The difference between maternity and paternity leave is usually simple. Maternity leave is typically for women who are unable to work because they are pregnant or have just given birth. Paternity leave is related to additions to an employee's family as well but may be used by both male and female employees. For example, a male or female employee may take paternity leave after the birth of a foster child, after adopting a child, or following the placement of a foster child.
Understanding the difference between maternity and paternity leave can be easy as long as a person equates maternity leave with mothers. Maternity leave is restricted to women who are either pregnant or have recently given birth to a child. Paternity leave, on the other hand, may apply to employees of either gender. For example, paternity leave may apply to a male or female who needs time off with a newborn, foster child, or newly adopted child.
The rules involving maternity and paternity leave may depend on the laws of the jurisdiction and the employer’s policies. In many places, however, both types of leave must be taken within one year of the birth of a child or the placement of a child through adoption or foster care. Maternity leave may extend from several days to a full year, depending on the country in which the employee resides. Paternity leave lengths may vary as well but are often shorter than maternity leave periods. Additionally, paternity leave is less common than maternity leave.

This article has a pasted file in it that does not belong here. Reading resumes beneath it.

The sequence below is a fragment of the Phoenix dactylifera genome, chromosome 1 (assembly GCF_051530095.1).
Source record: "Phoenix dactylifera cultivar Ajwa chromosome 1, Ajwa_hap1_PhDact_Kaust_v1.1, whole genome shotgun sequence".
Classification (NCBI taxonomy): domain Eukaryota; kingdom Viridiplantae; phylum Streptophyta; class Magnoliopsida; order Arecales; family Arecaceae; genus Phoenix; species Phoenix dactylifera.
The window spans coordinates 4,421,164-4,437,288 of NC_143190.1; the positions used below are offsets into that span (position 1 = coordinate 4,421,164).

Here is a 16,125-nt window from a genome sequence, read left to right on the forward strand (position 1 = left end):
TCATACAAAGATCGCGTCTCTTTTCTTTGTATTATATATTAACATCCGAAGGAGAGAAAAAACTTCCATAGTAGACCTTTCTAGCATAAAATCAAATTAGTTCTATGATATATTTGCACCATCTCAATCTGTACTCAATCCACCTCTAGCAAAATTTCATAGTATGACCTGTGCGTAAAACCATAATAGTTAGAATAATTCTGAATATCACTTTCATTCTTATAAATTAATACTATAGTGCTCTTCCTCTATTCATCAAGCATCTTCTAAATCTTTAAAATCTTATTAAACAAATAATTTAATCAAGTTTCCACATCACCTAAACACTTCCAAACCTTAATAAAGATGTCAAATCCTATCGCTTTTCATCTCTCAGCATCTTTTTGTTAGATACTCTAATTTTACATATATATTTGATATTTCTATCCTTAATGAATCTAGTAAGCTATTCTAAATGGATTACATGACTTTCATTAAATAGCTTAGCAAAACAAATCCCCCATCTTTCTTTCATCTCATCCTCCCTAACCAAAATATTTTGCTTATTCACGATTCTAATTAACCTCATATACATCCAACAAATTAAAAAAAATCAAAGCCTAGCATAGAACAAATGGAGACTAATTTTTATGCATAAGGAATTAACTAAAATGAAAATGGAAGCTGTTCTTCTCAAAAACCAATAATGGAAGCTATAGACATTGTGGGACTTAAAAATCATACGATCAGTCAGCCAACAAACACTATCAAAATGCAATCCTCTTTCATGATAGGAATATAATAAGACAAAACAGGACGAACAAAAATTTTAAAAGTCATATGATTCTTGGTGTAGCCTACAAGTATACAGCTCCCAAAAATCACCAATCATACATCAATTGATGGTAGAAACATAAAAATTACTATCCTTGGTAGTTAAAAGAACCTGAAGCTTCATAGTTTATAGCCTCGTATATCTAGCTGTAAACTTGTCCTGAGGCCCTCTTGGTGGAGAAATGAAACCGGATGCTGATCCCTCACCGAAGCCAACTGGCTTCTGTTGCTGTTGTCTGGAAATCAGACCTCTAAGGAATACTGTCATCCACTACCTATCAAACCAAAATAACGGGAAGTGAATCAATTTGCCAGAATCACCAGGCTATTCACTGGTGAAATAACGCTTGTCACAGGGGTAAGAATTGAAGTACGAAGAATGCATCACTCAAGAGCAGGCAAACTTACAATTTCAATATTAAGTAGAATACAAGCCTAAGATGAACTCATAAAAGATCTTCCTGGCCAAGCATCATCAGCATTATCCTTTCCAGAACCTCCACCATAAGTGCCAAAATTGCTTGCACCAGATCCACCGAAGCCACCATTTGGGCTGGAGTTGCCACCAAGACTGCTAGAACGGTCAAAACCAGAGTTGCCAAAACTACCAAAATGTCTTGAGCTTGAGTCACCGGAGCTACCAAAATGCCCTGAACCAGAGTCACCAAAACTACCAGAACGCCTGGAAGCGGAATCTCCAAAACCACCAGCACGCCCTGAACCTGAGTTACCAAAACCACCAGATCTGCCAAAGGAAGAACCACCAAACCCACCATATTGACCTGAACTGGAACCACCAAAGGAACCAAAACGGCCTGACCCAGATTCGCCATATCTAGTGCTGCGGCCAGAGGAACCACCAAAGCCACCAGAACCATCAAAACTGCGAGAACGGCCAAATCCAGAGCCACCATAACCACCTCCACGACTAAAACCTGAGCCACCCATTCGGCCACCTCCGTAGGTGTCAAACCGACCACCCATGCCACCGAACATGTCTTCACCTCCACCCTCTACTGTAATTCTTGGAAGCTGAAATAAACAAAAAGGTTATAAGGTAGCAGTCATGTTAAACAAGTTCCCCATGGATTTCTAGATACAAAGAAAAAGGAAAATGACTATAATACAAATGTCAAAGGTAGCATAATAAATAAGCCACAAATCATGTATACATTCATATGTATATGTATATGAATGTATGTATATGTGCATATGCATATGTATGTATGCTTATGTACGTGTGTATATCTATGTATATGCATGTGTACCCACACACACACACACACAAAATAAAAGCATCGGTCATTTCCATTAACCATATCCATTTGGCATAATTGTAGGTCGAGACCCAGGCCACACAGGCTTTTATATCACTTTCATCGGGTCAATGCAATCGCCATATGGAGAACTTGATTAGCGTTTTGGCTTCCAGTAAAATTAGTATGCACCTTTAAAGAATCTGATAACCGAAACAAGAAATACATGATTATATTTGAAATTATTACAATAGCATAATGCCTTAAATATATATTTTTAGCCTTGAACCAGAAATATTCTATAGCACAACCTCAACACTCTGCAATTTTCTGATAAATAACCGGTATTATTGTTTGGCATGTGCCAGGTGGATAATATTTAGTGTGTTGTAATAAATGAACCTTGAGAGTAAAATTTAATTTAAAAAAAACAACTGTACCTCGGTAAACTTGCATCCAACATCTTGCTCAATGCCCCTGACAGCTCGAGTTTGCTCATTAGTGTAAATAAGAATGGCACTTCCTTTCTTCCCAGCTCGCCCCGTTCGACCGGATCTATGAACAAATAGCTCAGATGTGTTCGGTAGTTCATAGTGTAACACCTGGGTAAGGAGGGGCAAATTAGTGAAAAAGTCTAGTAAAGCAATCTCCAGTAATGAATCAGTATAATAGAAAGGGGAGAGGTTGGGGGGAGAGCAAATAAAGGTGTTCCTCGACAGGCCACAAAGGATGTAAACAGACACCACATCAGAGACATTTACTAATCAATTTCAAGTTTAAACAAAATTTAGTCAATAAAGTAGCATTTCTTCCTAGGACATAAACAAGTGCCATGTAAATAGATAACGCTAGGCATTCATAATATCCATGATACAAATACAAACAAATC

Another difference between maternity and paternity leave may involve when the leave begins. In most cases, maternity leave begins before the birth of a child or right after it. Paternity leave, however, doesn’t always have to begin right after the birth of a child. Additionally, the offer of maternity leave is typically required by a jurisdiction’s laws while some may not require employers to provide paternity leave.
Time an employee needs off from work to care for a seriously ill newborn, foster child, or newly adopted child isn't usually considered paternity leave. Instead, an employee would usually take a different type of family leave for the purpose of caring for a seriously ill family member. Family leave may also be taken to care for a spouse or a domestic partner with a serious ailment or disability, following the birth of a child, or during pregnancy.